“Industry research suggests that as many as 30% of on-premises servers, both physical and virtual servers, are zombies (showing no signs of useful compute activity for 6 months or more).”
3. WHAT IS MY MIGRATION
Once you’ve determined your end state and which workloads you will begin with, you must decide on a migration strategy. You may have multiple different strategies depending on the workload, application, and business unit, but typically, organizations pick one of the following options:
- Lift and shift. This approach allows you to keep the application mostly as is, and make any necessary adjustments to run on AWS. This is one of the fastest approaches, and there are many migration tools that can assist with the process.
- Partial refactor. Some aspects of your applications can remain as is, but other parts may need to be rebuilt to operate properly on AWS. A partial refactor may also leave the existing application as is, and build additional supporting services on top of it.
- Full refactor. A full rebuild of your application is the most time- consuming approach, but it also represents the greatest opportunity to take advantage of the elasticity and availability of the AWS Cloud. This could also be a good opportunity to break an application down into microservices or build out a container-based architecture.
- Transition to SaaS or PaaS. If the workload you are migrating is
a commodity application (e.g., email, CRM), or has commodity components (e.g., a relational database), you can incorporate a SaaS or PaaS into the mix. This will help accelerate migration plans, as well as reduce management overhead.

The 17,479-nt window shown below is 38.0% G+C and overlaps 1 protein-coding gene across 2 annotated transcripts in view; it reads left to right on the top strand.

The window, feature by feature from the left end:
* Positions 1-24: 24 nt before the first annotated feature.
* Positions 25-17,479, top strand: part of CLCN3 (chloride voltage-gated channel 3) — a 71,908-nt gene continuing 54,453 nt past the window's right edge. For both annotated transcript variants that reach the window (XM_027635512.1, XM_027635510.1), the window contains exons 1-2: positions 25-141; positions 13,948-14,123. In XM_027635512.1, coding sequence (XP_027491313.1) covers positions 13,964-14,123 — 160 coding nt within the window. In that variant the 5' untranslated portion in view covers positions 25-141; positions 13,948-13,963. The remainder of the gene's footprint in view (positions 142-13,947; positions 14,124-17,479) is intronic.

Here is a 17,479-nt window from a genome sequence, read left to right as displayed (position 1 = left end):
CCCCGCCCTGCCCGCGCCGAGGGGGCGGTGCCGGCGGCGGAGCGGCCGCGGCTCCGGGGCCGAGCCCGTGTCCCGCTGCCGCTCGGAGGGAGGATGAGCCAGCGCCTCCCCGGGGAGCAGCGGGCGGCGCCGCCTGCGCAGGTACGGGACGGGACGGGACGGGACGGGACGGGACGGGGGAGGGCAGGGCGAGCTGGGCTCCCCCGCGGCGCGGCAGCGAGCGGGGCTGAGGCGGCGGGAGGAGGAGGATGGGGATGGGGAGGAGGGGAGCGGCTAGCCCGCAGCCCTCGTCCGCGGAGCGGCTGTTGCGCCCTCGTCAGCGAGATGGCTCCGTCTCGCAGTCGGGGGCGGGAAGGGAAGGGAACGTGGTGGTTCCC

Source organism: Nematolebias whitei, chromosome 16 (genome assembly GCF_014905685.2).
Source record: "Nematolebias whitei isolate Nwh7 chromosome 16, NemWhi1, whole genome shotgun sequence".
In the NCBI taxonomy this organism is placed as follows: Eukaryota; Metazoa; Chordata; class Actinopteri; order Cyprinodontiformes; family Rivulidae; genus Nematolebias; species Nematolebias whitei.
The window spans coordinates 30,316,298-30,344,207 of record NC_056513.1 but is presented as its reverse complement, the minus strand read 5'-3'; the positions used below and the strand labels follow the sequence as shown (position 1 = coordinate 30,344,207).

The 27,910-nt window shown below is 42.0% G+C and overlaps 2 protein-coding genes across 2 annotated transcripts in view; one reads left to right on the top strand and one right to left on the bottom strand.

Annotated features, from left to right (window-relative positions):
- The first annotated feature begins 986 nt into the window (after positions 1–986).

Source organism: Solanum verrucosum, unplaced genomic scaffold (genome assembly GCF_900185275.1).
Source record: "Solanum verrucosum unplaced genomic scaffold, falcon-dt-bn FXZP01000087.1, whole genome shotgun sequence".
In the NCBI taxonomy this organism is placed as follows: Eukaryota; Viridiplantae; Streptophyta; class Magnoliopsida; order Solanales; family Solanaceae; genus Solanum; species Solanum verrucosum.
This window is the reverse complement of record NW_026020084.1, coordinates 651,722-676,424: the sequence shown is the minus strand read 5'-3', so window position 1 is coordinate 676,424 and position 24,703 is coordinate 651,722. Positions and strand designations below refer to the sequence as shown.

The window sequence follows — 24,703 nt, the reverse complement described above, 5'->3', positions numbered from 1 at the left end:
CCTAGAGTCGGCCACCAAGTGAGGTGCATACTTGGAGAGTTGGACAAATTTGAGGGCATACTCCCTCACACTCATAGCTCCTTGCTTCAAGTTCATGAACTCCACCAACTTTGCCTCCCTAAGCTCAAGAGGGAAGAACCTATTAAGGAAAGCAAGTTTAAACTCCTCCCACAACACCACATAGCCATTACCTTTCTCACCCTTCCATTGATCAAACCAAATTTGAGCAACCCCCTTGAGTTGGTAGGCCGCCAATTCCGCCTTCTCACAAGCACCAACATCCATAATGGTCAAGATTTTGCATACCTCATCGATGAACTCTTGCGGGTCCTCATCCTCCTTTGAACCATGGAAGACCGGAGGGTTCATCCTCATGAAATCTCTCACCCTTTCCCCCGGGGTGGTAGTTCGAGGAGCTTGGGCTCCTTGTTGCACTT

EXPERT TIP: Lift and shift is one of the fastest approaches for migration to the cloud.
4. WHAT WILL MY TECHNICAL ARCHITECTURE LOOK LIKE ON AWS?
The last question to consider is tactical but complex: what will your infrastructure look like on AWS? Which instance types should you use, and in which configurations? Which Reserved Instances should you purchase to maximize your investments? To properly answer these questions, you must look at historical performance data across CPU, memory, network, and disk for servers, and across throughput, capacity, and IO for storage. Decide how much “headroom” you want to give each asset (typically 25%), and then look at the actual minimum, maximum, and average usage across these metrics to determine which instance type makes the most sense on AWS. A virtual machine is considered undersized when the amount of CPU demand peaks above 70% for more than 1% of any 1 hour. On the other hand, a virtual machine is considered oversized when the amount of CPU demand is below 30% for more than 1% of the time during a 7-day period. Looking at 30 days of history is sufficient because it is easy to scale up resources on the cloud if you need to. When going through this process, it’s critical to normalize for different generations of physical infrastructure.
EXPERT TIP: Typically, organizations give each asset 25% for headroom.